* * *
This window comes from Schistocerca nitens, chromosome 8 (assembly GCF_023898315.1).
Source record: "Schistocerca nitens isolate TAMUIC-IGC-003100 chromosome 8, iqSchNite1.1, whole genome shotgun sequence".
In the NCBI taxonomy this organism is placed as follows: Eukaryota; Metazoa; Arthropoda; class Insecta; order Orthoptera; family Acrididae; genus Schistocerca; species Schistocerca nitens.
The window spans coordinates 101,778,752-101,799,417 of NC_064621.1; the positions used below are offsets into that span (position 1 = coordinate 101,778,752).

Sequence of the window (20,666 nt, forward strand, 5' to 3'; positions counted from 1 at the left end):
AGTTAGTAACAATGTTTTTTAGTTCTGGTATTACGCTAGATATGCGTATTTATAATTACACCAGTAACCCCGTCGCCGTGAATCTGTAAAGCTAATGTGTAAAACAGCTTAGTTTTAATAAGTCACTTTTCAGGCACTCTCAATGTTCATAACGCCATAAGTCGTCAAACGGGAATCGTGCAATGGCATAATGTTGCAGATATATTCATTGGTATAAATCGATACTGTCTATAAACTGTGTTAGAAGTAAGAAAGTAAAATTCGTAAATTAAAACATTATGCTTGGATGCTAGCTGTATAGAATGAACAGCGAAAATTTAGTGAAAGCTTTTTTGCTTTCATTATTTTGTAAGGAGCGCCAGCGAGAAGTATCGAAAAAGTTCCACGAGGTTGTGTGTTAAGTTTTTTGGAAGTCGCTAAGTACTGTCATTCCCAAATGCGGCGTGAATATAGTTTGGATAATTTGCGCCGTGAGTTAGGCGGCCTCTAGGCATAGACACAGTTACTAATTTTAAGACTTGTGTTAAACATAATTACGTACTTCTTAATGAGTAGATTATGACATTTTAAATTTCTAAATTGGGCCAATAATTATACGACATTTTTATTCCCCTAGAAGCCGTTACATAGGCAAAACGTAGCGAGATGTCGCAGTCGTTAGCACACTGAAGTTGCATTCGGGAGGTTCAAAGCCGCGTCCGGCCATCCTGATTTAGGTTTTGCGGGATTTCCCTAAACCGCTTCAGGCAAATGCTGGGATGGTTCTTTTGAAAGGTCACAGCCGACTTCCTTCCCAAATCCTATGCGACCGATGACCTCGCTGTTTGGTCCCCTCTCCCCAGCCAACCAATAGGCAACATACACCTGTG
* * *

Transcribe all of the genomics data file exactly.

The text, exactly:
This window comes from Schistocerca nitens, chromosome 8 (assembly GCF_023898315.1).
Source record: "Schistocerca nitens isolate TAMUIC-IGC-003100 chromosome 8, iqSchNite1.1, whole genome shotgun sequence".
In the NCBI taxonomy this organism is placed as follows: Eukaryota; Metazoa; Arthropoda; class Insecta; order Orthoptera; family Acrididae; genus Schistocerca; species Schistocerca nitens.
The window spans coordinates 101,778,752-101,799,417 of NC_064621.1; the positions used below are offsets into that span (position 1 = coordinate 101,778,752).

Sequence of the window (20,666 nt, forward strand, 5' to 3'; positions counted from 1 at the left end):
AGTTAGTAACAATGTTTTTTAGTTCTGGTATTACGCTAGATATGCGTATTTATAATTACACCAGTAACCCCGTCGCCGTGAATCTGTAAAGCTAATGTGTAAAACAGCTTAGTTTTAATAAGTCACTTTTCAGGCACTCTCAATGTTCATAACGCCATAAGTCGTCAAACGGGAATCGTGCAATGGCATAATGTTGCAGATATATTCATTGGTATAAATCGATACTGTCTATAAACTGTGTTAGAAGTAAGAAAGTAAAATTCGTAAATTAAAACATTATGCTTGGATGCTAGCTGTATAGAATGAACAGCGAAAATTTAGTGAAAGCTTTTTTGCTTTCATTATTTTGTAAGGAGCGCCAGCGAGAAGTATCGAAAAAGTTCCACGAGGTTGTGTGTTAAGTTTTTTGGAAGTCGCTAAGTACTGTCATTCCCAAATGCGGCGTGAATATAGTTTGGATAATTTGCGCCGTGAGTTAGGCGGCCTCTAGGCATAGACACAGTTACTAATTTTAAGACTTGTGTTAAACATAATTACGTACTTCTTAATGAGTAGATTATGACATTTTAAATTTCTAAATTGGGCCAATAATTATACGACATTTTTATTCCCCTAGAAGCCGTTACATAGGCAAAACGTAGCGAGATGTCGCAGTCGTTAGCACACTGAAGTTGCATTCGGGAGGTTCAAAGCCGCGTCCGGCCATCCTGATTTAGGTTTTGCGGGATTTCCCTAAACCGCTTCAGGCAAATGCTGGGATGGTTCTTTTGAAAGGTCACAGCCGACTTCCTTCCCAAATCCTATGCGACCGATGACCTCGCTGTTTGGTCCCCTCTCCCCAGCCAACCAATAGGCAACATACACCTGTG